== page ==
The future looks bright for the information technology job market, but IT professionals both experienced and right out of school will have to keep up with rapid changes.
The U.S. Bureau of Labor Statistics says that by 2020, the number of IT jobs nationally will grow 22 percent, far faster than most other job categories. In Maine, the number of jobs in computer and mathematical occupations will grow by nearly 9 percent over the next seven years, according to the state Center for Workforce Research and Information.
What IT specialties will employers be seeking over the next few years?
* Information security analysts: It’s no surprise that security will continue to be a top concern. The Bureau of Labor Statistics expects a 37 percent increase in these jobs alone over the next five years.
* The Internet of Things: Employers will be looking for people who can connect the world of physical objects—from computers in refrigerators to 3D printers— and understand how to use the collected data to improve people’s lives.
* Robotics: Robotics are creeping into everything from our vehicles to our vacuum cleaners, and there is growing demand for the ability to program them to perform an ever wider range of tasks.
* Wearables: High-tech watches and fitness monitors are all the rage, and the wearables industry will continue to grow as manufacturers offer new devices and apps to monitor everything from drowsiness in commercial truck drivers to factory productivity.
* The Cloud: Most companies already store at least some of their data in the Internet “cloud.” Companies will need IT folks who understand cloud security, can develop cloud software and can keep track of how much cloud storage is being used.
The Bureau of Labor Statistics adds software developers, database managers and IT managers, and computer support specialists to the list of growth jobs.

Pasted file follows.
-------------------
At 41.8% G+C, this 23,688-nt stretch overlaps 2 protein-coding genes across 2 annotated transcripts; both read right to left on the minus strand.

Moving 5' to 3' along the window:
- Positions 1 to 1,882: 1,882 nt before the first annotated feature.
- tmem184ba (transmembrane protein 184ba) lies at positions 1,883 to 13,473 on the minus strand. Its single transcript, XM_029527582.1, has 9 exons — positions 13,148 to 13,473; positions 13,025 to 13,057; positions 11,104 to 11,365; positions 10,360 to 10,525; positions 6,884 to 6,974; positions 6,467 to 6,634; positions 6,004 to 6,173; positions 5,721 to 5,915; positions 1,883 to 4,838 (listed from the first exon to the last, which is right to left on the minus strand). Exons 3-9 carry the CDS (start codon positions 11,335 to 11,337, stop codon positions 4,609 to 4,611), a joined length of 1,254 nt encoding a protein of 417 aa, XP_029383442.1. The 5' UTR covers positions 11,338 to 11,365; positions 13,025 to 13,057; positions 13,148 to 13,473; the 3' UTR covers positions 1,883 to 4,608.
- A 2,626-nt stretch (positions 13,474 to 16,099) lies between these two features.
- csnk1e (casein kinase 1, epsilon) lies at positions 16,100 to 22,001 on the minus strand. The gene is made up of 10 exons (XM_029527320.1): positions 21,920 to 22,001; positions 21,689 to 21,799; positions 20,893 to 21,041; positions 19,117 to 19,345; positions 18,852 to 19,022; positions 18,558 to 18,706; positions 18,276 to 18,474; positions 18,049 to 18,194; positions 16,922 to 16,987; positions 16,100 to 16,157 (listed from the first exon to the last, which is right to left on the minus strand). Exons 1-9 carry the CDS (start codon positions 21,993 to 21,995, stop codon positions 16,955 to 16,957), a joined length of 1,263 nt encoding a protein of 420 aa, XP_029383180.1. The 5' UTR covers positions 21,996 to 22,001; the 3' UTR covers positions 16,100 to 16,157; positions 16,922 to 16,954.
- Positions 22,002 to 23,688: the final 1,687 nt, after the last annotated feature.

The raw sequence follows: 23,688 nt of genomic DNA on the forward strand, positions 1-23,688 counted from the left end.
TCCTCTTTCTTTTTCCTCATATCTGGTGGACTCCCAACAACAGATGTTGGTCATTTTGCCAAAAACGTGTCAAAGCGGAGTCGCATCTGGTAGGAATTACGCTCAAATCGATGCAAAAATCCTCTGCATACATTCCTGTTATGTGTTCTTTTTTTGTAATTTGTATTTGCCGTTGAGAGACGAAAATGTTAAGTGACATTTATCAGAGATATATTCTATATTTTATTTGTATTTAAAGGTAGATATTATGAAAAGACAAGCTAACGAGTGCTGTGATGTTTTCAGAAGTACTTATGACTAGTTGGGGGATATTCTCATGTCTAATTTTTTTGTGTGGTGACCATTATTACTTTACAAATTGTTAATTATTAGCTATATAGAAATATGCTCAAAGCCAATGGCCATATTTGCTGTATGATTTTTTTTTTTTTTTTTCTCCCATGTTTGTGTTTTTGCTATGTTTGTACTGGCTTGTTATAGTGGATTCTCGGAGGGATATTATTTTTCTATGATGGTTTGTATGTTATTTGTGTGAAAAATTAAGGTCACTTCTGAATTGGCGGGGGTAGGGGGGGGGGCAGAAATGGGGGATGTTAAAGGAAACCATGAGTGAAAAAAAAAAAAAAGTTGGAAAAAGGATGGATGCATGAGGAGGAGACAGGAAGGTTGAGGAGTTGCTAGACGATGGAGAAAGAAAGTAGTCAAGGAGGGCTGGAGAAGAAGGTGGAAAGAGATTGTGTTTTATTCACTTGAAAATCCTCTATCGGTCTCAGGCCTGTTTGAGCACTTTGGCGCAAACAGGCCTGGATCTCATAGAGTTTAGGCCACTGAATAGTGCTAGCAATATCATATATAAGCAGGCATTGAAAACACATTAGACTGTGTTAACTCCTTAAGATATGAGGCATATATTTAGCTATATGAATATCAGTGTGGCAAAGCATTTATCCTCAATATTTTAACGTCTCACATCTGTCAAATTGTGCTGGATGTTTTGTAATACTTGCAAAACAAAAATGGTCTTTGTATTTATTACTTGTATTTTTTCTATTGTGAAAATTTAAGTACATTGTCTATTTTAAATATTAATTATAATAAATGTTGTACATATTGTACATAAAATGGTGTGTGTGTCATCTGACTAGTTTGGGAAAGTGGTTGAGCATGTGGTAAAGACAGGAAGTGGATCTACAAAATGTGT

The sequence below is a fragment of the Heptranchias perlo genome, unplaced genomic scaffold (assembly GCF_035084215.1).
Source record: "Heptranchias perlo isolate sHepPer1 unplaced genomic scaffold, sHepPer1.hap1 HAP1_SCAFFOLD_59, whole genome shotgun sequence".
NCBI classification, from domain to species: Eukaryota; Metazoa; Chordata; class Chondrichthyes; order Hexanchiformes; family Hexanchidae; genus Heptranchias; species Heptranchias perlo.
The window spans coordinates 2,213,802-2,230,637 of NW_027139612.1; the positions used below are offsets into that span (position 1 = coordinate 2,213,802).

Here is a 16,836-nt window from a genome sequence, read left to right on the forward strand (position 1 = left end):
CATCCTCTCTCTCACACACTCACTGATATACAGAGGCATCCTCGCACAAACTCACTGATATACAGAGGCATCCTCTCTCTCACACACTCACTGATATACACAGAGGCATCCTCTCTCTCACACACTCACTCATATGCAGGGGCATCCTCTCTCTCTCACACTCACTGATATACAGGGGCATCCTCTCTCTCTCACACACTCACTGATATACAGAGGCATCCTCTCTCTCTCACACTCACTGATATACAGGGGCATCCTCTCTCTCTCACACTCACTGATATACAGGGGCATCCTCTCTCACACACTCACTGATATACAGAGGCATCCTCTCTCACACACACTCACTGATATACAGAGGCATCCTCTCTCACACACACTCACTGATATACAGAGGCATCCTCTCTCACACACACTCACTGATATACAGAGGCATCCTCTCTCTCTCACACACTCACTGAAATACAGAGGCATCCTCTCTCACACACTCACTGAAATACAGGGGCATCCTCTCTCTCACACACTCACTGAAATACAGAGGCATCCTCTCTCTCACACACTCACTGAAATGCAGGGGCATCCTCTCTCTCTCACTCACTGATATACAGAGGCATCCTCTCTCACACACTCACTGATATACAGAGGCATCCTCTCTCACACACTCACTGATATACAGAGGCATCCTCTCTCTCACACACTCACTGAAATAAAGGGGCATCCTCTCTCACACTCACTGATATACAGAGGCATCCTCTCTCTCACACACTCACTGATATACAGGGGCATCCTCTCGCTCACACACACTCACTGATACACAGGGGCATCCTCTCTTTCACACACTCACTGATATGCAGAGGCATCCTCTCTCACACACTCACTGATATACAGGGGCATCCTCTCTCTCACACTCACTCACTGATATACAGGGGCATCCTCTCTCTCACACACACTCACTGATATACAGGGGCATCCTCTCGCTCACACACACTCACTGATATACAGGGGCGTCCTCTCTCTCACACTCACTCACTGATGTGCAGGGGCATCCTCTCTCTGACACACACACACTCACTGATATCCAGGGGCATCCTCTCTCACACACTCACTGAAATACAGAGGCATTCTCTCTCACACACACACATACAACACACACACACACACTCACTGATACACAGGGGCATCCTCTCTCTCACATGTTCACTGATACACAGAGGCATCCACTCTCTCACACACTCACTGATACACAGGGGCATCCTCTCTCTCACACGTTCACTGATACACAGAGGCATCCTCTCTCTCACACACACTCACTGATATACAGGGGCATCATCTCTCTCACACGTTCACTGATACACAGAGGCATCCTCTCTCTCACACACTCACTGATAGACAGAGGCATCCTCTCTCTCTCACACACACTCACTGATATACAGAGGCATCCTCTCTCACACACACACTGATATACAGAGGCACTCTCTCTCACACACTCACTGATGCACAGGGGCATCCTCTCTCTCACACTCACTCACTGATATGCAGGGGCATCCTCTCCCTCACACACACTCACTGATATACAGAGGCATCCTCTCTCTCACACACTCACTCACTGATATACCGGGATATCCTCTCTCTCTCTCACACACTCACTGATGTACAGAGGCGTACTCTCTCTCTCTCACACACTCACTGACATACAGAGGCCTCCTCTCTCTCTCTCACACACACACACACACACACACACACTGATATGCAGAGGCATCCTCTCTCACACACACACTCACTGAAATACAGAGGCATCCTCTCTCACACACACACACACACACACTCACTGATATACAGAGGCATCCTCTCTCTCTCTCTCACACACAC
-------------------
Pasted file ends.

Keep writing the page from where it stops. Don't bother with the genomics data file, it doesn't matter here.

In Maine, job growth will be in fields like IT that require “critical thinking, problem solving, decision making, mathematics, reading comprehension, deductive reasoning, processing information and analyzing data,” according to a recent report by the Maine Center for Workforce Research and Information.
As the state’s population grows older and members of the Baby Boom generation begin to retire from the workforce, there will be more and more opportunities for Maine’s young people, the state agency says.
Maine’s community college system has put together a set of IT courses to train people for the growing number of computer tech jobs and to keep pace with the rapid changes in the field.
Funded by a $13 million grant from the U.S. Department of Labor, the Maine is IT! program is building new educational and career pathways in information technology at all seven of Maine’s community colleges. The programs funded by the grant are designed to support Maine workers eligible for the Trade Adjustment Assistance program, underemployed adults, and workforce needs in Maine’s growing IT sector.
Eastern Maine Community College provides the highest quality post-secondary technical career and transfer education and serves as a dynamic community and economic resource.
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